So, what is resilience?
Resilience is the ability to bounce back; to cope with stressful situations; to adapt well in the
face of adversity; having a positive, growth mindset… We all know resilience. And if we
didn’t, I’m sure that there isn’t anyone that hasn’t become familiar with resilience over the
past couple of years.
There are many factors that can increase resilience; by having a positive mindset; by
maintaining positive personal relationships; having a good self-image; having a good
support system; making and carrying out realistic plans; pushing your limits; effectively
expressing yourself and communicating with those closest to you… Many, many factors.
We know that one of the most prevalent factors in building resilience is pushing ourselves,
pushing our limits. As Eleanor Roosevelt said, “Do one thing each day that scares you”. But
why is this?
What’s going on in the brain?
The main reason is the limbic system, or our Primitive brain. This part of the brain is
emotionally-driven. There is no logic or rationality here; it is negative, reactionary, obsessive
and instinctive. It will always see things from the worst possible perspective, for our self-
preservation, and is constantly vigilant. The three main components of the limbic system are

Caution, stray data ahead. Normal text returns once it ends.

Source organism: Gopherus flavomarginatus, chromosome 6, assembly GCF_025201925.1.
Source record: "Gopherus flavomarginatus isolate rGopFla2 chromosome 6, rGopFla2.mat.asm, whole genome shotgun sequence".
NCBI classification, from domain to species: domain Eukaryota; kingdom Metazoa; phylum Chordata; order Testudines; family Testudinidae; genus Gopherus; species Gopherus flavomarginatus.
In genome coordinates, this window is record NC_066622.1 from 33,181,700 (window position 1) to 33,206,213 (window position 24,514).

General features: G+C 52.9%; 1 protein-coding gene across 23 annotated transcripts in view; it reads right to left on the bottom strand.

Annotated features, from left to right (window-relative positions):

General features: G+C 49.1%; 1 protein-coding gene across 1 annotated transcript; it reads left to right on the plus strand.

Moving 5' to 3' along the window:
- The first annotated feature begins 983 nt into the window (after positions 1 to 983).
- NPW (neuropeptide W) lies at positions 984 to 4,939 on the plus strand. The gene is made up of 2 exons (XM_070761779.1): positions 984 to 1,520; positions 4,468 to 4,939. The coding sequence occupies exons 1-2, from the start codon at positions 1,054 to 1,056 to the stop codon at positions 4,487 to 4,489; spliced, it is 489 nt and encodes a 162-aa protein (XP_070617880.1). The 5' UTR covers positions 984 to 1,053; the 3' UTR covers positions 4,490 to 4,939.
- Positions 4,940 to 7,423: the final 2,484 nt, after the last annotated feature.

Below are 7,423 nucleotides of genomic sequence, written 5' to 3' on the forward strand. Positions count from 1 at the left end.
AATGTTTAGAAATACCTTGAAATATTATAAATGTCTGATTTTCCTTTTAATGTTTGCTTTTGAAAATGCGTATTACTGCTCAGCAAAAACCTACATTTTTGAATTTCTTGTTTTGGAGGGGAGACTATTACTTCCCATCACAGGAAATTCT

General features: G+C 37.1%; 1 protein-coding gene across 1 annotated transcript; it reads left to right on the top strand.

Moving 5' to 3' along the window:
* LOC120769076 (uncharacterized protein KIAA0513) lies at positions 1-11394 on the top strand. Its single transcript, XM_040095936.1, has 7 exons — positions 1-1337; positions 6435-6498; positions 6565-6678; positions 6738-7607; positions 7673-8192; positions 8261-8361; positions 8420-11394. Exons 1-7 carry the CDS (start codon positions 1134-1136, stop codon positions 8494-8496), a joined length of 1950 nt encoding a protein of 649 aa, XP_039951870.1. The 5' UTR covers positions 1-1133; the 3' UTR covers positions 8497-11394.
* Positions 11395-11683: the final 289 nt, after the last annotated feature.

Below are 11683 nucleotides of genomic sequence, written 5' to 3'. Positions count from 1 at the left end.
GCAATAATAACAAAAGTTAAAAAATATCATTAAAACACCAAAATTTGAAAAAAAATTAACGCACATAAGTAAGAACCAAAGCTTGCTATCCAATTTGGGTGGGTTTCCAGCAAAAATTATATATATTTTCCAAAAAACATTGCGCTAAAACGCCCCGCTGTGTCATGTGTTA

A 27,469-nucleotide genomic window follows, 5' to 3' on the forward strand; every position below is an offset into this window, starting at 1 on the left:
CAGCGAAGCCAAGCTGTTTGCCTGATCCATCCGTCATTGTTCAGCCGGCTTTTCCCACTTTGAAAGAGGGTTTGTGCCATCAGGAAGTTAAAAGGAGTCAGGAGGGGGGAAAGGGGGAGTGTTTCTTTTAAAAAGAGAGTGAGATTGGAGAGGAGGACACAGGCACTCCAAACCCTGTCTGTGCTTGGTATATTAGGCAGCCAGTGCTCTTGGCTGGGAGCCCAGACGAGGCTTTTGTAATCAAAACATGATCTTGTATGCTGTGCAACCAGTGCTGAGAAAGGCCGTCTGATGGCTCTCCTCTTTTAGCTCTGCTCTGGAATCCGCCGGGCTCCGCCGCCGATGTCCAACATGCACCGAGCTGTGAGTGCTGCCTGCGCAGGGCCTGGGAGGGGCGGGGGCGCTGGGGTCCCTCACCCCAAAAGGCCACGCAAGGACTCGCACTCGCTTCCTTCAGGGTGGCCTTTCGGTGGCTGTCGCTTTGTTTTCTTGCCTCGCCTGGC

the hypothalamus, which regulates all chemical responses in our body and mind, the
amygdala, which is responsible for the fight/flight response, and the hippocampus.
Our hippocampus is responsible for numerous things – memories, negative emotions, habits,
fears, patterns of behaviour and thought patterns - many of which are the reason some of
us are more resilient than others. I liken the hippocampus to a library containing millions of
files, which relate to everything we have encountered or experienced in our life. Every time
we have a new experience or encounter a new thing, we write a new file. And every time
we repeat that event or encounter that stimulus, we update the relevant files – whether that
be with positive or negative information, depending on our experience and emotion. Our
amygdala only reacts to what is written in our files – so if the file says we fear flying
because we once experienced turbulence, we will react with fear to flying. However, if we
begin to change what is written in the files – by changing our mindset, our actions and our
behaviour – we will react accordingly. Therefore, having a more positive viewpoint on things
will invariably write more positive files… And we will begin to react in a more positive
How do we change it?
Firstly, it is important to understand that not all stress is harmful, in fact a certain amount of
stress is necessary in our lives… We need a degree of manageable stress to enable us to
push ourselves and to test ourselves. It is so important to human beings to keep striving,